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Same dance floor but a different beat




I went out recently to Bentley’s (bar in Spalding). Some of my readership may recall an old column called ‘Do Your Dance, Chloe’ about masking as well as the rhythm of life as seen on the dancefloor.

Well, there ain’t no dancefloor now, writes autistic author Callum Brazzo.

But life lessons can be learned and absorbed from the current ‘clubbing’ experience.

Callum Brazzo (47610973)
Callum Brazzo (47610973)

For one, it’s quieter and I like that.

The sensory and social nightmare of thumping noise, bright lights and strangers constantly being close to you has been put in the back of my mind.

Instead, the forefront of my brain is focused on conversation as well as the people I invite into my booth.

This booking system empowers autistic people to have control over their social arrangements and I think this is hugely positive.

But what if you haven’t made those social connections?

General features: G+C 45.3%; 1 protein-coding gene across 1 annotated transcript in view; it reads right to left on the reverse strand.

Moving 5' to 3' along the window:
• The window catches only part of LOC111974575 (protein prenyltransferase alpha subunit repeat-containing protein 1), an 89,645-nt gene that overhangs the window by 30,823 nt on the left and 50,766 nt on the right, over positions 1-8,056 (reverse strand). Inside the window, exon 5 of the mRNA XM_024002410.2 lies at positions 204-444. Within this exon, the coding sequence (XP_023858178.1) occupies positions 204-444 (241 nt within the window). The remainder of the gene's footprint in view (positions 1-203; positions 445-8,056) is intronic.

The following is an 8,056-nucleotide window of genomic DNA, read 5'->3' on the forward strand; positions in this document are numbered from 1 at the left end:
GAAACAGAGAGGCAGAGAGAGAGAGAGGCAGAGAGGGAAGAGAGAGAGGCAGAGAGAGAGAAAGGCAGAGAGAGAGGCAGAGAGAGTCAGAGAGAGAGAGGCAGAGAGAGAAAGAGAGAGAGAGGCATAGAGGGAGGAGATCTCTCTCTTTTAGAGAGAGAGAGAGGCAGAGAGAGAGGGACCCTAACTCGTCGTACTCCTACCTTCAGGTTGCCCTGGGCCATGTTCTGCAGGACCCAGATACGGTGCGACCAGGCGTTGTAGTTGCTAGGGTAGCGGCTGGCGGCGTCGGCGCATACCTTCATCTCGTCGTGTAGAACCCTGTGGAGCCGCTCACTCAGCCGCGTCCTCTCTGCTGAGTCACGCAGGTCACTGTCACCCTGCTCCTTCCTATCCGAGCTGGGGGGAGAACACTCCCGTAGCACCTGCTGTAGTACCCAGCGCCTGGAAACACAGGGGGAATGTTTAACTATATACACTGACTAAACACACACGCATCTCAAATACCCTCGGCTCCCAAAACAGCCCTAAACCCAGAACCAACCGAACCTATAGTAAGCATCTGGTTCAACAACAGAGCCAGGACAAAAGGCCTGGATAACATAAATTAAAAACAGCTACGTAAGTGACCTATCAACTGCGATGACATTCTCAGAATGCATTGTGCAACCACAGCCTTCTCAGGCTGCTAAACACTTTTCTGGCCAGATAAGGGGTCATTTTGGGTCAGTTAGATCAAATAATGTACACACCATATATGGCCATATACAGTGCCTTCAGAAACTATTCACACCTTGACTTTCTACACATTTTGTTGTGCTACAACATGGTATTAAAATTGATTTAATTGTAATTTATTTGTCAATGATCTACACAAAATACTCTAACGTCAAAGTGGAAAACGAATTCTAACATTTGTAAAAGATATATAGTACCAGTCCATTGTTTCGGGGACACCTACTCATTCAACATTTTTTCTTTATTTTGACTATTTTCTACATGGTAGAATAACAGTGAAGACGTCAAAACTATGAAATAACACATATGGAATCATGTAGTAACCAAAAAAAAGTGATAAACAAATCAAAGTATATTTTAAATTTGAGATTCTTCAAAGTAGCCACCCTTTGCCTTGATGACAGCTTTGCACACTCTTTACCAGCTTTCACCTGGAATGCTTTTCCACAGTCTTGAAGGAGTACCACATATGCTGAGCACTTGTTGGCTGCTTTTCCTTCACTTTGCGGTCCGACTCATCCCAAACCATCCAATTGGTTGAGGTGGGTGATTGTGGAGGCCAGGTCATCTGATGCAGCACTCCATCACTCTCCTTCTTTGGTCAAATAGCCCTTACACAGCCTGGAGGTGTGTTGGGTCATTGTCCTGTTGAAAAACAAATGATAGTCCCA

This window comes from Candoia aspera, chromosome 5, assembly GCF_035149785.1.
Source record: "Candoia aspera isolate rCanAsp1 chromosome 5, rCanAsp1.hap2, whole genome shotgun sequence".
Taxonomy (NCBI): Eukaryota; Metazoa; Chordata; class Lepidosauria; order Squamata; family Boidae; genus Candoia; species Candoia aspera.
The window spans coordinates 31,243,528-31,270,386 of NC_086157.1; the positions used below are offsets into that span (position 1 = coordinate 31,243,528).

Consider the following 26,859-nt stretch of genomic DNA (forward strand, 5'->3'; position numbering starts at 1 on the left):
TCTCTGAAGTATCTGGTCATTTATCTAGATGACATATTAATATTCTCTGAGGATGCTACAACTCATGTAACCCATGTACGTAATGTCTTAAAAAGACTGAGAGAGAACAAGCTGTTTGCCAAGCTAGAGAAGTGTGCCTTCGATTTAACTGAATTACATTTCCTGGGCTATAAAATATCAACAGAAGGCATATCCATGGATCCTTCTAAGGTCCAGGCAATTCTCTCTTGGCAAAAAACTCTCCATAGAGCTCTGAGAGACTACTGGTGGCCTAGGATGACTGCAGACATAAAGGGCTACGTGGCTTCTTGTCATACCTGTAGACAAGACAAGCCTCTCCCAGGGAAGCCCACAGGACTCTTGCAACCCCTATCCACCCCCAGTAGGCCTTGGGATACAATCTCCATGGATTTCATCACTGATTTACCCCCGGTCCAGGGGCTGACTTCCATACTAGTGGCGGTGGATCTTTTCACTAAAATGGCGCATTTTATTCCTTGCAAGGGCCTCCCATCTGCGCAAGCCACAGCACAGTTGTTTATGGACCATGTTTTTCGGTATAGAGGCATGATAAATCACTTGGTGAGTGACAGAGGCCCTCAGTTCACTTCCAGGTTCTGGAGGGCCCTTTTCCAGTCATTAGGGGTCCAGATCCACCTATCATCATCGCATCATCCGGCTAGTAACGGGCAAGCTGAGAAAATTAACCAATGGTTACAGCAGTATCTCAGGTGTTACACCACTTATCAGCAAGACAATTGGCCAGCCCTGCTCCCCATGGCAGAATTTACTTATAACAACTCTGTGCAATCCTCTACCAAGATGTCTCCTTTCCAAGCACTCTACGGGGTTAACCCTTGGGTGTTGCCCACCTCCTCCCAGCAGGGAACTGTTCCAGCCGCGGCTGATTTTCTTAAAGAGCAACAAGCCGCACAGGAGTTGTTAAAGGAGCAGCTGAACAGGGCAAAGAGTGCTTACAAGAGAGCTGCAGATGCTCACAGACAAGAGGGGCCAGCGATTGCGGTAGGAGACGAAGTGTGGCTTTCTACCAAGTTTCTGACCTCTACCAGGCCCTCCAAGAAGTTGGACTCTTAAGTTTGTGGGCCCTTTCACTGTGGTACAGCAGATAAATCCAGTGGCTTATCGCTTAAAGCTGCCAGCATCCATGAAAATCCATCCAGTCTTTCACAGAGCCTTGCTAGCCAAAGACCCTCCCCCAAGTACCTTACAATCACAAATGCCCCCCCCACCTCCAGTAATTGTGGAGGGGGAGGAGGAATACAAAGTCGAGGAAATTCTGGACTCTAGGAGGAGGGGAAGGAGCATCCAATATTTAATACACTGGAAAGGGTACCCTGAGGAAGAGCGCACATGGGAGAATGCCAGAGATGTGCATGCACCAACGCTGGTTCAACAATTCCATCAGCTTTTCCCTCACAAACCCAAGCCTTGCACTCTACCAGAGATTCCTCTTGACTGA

What about dating possibilities?

I had the idea that perhaps pubs and clubs could work with dating websites to tune into local areas and develop a county-based variation of popular dating apps.

So you could go into Ivy Wall and the Ivy Wall would have their own nuanced app in partnership with, say, Plenty Of Fish.

Websites like Plenty Of Fish have the function to search for people nearby but this would be a safe, local version of the same app as a way to meet people.

Use of this app would be perhaps for more timid individuals, perhaps autistic people exclusively.

Bartenders could be contactable through the app by the autistic and otherwise neurodivergent users to aid if necessary with conversational prompts etc, whatever was required either beforehand or during app chats between booths.

What do you think?

Thoughts appreciated!

Love and solidarity.



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